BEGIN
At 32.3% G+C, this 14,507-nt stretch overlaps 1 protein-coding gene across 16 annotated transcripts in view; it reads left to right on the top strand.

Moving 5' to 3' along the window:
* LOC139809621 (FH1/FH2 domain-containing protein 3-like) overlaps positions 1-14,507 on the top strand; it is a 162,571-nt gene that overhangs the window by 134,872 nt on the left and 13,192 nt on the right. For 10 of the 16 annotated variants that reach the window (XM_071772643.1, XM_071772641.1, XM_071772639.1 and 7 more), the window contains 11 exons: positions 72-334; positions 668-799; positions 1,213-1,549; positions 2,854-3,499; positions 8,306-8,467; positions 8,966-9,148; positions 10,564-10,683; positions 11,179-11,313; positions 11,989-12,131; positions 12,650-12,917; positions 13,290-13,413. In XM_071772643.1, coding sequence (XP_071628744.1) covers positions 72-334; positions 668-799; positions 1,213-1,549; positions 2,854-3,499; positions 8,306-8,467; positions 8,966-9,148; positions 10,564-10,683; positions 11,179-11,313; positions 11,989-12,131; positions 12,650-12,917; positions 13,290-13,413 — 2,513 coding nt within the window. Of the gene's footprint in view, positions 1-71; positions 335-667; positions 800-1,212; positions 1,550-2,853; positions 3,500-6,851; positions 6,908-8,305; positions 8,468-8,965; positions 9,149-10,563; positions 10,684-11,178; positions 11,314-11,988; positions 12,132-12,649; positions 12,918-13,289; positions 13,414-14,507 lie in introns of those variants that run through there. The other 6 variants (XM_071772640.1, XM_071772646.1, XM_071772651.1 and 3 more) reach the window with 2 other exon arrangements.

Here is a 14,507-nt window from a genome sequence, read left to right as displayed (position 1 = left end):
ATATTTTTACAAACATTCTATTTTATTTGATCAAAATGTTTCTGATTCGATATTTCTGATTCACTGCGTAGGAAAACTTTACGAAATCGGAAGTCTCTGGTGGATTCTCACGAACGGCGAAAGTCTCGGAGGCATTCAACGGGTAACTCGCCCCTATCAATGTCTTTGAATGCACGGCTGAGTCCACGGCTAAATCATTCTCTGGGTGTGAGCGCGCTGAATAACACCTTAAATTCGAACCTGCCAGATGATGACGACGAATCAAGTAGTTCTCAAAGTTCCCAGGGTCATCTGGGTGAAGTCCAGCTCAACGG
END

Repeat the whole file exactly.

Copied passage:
At 32.3% G+C, this 14,507-nt stretch overlaps 1 protein-coding gene across 16 annotated transcripts in view; it reads left to right on the top strand.

Moving 5' to 3' along the window:
* LOC139809621 (FH1/FH2 domain-containing protein 3-like) overlaps positions 1-14,507 on the top strand; it is a 162,571-nt gene that overhangs the window by 134,872 nt on the left and 13,192 nt on the right. For 10 of the 16 annotated variants that reach the window (XM_071772643.1, XM_071772641.1, XM_071772639.1 and 7 more), the window contains 11 exons: positions 72-334; positions 668-799; positions 1,213-1,549; positions 2,854-3,499; positions 8,306-8,467; positions 8,966-9,148; positions 10,564-10,683; positions 11,179-11,313; positions 11,989-12,131; positions 12,650-12,917; positions 13,290-13,413. In XM_071772643.1, coding sequence (XP_071628744.1) covers positions 72-334; positions 668-799; positions 1,213-1,549; positions 2,854-3,499; positions 8,306-8,467; positions 8,966-9,148; positions 10,564-10,683; positions 11,179-11,313; positions 11,989-12,131; positions 12,650-12,917; positions 13,290-13,413 — 2,513 coding nt within the window. Of the gene's footprint in view, positions 1-71; positions 335-667; positions 800-1,212; positions 1,550-2,853; positions 3,500-6,851; positions 6,908-8,305; positions 8,468-8,965; positions 9,149-10,563; positions 10,684-11,178; positions 11,314-11,988; positions 12,132-12,649; positions 12,918-13,289; positions 13,414-14,507 lie in introns of those variants that run through there. The other 6 variants (XM_071772640.1, XM_071772646.1, XM_071772651.1 and 3 more) reach the window with 2 other exon arrangements.

Here is a 14,507-nt window from a genome sequence, read left to right as displayed (position 1 = left end):
ATATTTTTACAAACATTCTATTTTATTTGATCAAAATGTTTCTGATTCGATATTTCTGATTCACTGCGTAGGAAAACTTTACGAAATCGGAAGTCTCTGGTGGATTCTCACGAACGGCGAAAGTCTCGGAGGCATTCAACGGGTAACTCGCCCCTATCAATGTCTTTGAATGCACGGCTGAGTCCACGGCTAAATCATTCTCTGGGTGTGAGCGCGCTGAATAACACCTTAAATTCGAACCTGCCAGATGATGACGACGAATCAAGTAGTTCTCAAAGTTCCCAGGGTCATCTGGGTGAAGTCCAGCTCAACGG